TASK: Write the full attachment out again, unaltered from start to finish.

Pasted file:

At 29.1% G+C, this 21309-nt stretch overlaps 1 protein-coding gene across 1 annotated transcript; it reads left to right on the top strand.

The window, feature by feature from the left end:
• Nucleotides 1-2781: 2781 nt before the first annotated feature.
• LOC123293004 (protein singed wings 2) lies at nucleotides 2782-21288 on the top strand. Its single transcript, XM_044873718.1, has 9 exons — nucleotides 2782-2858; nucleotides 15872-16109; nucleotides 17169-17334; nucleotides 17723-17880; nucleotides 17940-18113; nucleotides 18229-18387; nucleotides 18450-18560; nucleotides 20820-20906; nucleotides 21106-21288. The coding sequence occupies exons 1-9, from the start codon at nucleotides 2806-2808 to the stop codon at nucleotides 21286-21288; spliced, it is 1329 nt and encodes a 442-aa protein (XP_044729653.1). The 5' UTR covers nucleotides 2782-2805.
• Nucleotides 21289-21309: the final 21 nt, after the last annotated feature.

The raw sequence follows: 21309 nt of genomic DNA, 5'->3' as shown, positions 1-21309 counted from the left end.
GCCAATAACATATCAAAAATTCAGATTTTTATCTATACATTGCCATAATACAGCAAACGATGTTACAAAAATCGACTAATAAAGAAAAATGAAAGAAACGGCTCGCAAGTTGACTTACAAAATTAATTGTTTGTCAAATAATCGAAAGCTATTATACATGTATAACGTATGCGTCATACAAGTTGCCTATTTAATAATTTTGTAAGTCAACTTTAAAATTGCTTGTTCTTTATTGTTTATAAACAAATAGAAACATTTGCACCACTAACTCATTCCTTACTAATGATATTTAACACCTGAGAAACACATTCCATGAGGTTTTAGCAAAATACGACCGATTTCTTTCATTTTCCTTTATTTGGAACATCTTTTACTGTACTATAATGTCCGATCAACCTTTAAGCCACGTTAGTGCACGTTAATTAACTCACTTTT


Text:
At 29.1% G+C, this 21309-nt stretch overlaps 1 protein-coding gene across 1 annotated transcript; it reads left to right on the top strand.

The window, feature by feature from the left end:
• Nucleotides 1-2781: 2781 nt before the first annotated feature.
• LOC123293004 (protein singed wings 2) lies at nucleotides 2782-21288 on the top strand. Its single transcript, XM_044873718.1, has 9 exons — nucleotides 2782-2858; nucleotides 15872-16109; nucleotides 17169-17334; nucleotides 17723-17880; nucleotides 17940-18113; nucleotides 18229-18387; nucleotides 18450-18560; nucleotides 20820-20906; nucleotides 21106-21288. The coding sequence occupies exons 1-9, from the start codon at nucleotides 2806-2808 to the stop codon at nucleotides 21286-21288; spliced, it is 1329 nt and encodes a 442-aa protein (XP_044729653.1). The 5' UTR covers nucleotides 2782-2805.
• Nucleotides 21289-21309: the final 21 nt, after the last annotated feature.

The raw sequence follows: 21309 nt of genomic DNA, 5'->3' as shown, positions 1-21309 counted from the left end.
GCCAATAACATATCAAAAATTCAGATTTTTATCTATACATTGCCATAATACAGCAAACGATGTTACAAAAATCGACTAATAAAGAAAAATGAAAGAAACGGCTCGCAAGTTGACTTACAAAATTAATTGTTTGTCAAATAATCGAAAGCTATTATACATGTATAACGTATGCGTCATACAAGTTGCCTATTTAATAATTTTGTAAGTCAACTTTAAAATTGCTTGTTCTTTATTGTTTATAAACAAATAGAAACATTTGCACCACTAACTCATTCCTTACTAATGATATTTAACACCTGAGAAACACATTCCATGAGGTTTTAGCAAAATACGACCGATTTCTTTCATTTTCCTTTATTTGGAACATCTTTTACTGTACTATAATGTCCGATCAACCTTTAAGCCACGTTAGTGCACGTTAATTAACTCACTTTT